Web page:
Yet she was there, every step of the way – not just for our two, but for every single one of her 19 grandchildren; minding them, nurturing, entertaining, caring for them, for well over three decades from oldest to youngest.

Kay wasn’t alone for the most of that journey, because Tom in turn was the best grandfather – doing all of those things too, and also instilling a love of simple things into another generation . . . birds, flowers, cats, songs about townlands.

He also embraced things unfamiliar to his world – Thomas the Tank Engine, the Teletubbies, even PlayStation although that remained largely a mystery, as did the fact that anyone would watch soccer when there was a chance to enjoy hurling.

“You’ve been watching this for hours and there isn’t even one score. If this was hurling, you’d have seen 50 of them,” he’d tell the Liverpool fans, enthralled by another scoreless classic.

The beauty of it was that the Kay and Tom got to meet, enjoy and educate every single one of those 17 grandchildren, and there will be no more – because even science can’t produce surprises like that at this stage.

They also got to know a few of their great-grandchildren, although dementia for one of them, followed too quickly by death for the other, didn’t really allow them to pass on the great gifts they had already imbued in their grandchildren.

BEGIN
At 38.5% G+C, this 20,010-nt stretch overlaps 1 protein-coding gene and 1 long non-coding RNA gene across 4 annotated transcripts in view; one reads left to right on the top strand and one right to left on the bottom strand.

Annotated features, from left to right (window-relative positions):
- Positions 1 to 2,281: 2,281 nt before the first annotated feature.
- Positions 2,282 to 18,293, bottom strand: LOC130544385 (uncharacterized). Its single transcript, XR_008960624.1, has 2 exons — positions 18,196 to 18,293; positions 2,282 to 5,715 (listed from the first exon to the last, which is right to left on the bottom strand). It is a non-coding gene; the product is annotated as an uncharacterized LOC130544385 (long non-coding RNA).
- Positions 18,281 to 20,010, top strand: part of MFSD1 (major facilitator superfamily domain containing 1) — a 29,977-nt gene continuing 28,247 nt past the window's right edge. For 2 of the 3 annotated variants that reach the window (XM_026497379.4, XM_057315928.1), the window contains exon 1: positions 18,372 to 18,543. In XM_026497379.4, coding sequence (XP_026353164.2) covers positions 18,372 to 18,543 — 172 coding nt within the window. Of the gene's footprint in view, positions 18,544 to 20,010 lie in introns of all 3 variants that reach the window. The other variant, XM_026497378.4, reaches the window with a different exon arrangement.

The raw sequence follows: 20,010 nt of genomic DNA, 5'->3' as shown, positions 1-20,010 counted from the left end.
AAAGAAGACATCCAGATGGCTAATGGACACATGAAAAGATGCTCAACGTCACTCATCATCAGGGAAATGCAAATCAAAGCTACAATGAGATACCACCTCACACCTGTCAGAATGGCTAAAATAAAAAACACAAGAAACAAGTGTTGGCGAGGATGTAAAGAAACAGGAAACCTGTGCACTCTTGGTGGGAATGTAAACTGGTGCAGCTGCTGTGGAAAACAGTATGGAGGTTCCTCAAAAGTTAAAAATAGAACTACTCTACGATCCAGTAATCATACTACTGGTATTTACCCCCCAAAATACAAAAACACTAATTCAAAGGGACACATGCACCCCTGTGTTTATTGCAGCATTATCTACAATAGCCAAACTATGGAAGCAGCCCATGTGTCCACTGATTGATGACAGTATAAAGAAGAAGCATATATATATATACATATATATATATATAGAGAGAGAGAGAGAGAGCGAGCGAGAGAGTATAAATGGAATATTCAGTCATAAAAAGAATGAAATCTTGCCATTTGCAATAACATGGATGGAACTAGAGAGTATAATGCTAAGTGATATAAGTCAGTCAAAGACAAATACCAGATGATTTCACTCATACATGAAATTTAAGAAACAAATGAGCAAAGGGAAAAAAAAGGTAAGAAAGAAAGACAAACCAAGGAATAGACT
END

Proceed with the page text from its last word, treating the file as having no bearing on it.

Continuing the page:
For more, read this week’s Connacht Tribune.

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Connacht Tribune

No great rush to mend the error of your ways!

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Dave O'Connell

A Different View with Dave O’Connell

It was St Augustine who famously petitioned in prayer: ‘God, make me good – but just not yet’. It’s a sentiment that one Sister Mary Joseph took to whole new levels, because after spending her first 61 years as a high-living heiress, she spent the last three decades as a cloistered nun.

And she closed one chapter to open another one back in 1989 with a party for 800 of her closest friends at the Hilton Hotel in San Francisco – so many guests that the hostess carried a helium balloon all night, with the words “Here I Am” so that people could find her amid the throng.